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The concept of harmless error and its mirror image, harmful error, generally are given short shrift in law school. Despite the pragmatic importance of the subject, most law school professors and casebooks devote to it little, if any, time, other than to briefly inform students that harmless error will not be grounds for appellate reversal and that harmful error is error that affects the "substantial rights" of the parties. The reasons for this intellectual silence are varied. First, the law school courses most likely to address the topic-civil procedure and evidence-are overflowing with numerous conceptually challenging topics, leaving little pedagogical time for meaningful discussion of something as seemingly arcane as harmless error. Second, the law of harmless error itself is much more complex than it initially appears, making accurate and thorough instruction on the subject difficult, even assuming the time was available. The resulting intellectual void is both pervasive and perverse. Very few lawyers-and hence, judges-know much about harmless error, and their ignorance fuels perversities such as poor legal argument, unfocused reasoning, and seemingly inconsistent judicial decisions. In an attempt to fill the current intellectual void, this article explicates a broad-ranging, coherent synthesis of the law of harmless error in Michigan.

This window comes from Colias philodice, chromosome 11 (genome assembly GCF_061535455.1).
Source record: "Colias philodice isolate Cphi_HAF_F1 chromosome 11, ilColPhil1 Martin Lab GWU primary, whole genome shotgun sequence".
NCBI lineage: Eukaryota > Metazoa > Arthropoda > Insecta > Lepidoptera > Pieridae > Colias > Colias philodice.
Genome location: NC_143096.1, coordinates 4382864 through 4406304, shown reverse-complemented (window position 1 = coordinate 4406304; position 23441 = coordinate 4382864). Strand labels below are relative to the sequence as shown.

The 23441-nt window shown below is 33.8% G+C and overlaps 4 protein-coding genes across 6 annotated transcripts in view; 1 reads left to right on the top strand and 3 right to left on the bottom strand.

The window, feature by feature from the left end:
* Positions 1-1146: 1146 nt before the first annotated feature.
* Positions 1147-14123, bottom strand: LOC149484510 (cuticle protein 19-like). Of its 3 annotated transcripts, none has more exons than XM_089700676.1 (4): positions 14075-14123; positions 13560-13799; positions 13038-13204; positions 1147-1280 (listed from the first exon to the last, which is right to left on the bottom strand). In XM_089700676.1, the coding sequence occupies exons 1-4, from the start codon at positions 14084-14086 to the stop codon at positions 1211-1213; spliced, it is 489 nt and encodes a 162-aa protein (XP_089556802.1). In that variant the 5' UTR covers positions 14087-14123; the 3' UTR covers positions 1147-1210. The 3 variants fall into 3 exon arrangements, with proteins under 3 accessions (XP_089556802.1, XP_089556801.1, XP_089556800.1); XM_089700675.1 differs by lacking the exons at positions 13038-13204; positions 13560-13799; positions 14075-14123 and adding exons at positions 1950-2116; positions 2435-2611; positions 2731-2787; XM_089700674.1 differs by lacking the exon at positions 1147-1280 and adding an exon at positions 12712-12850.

Examines the harmless error rule as interpreted by Michigan case law.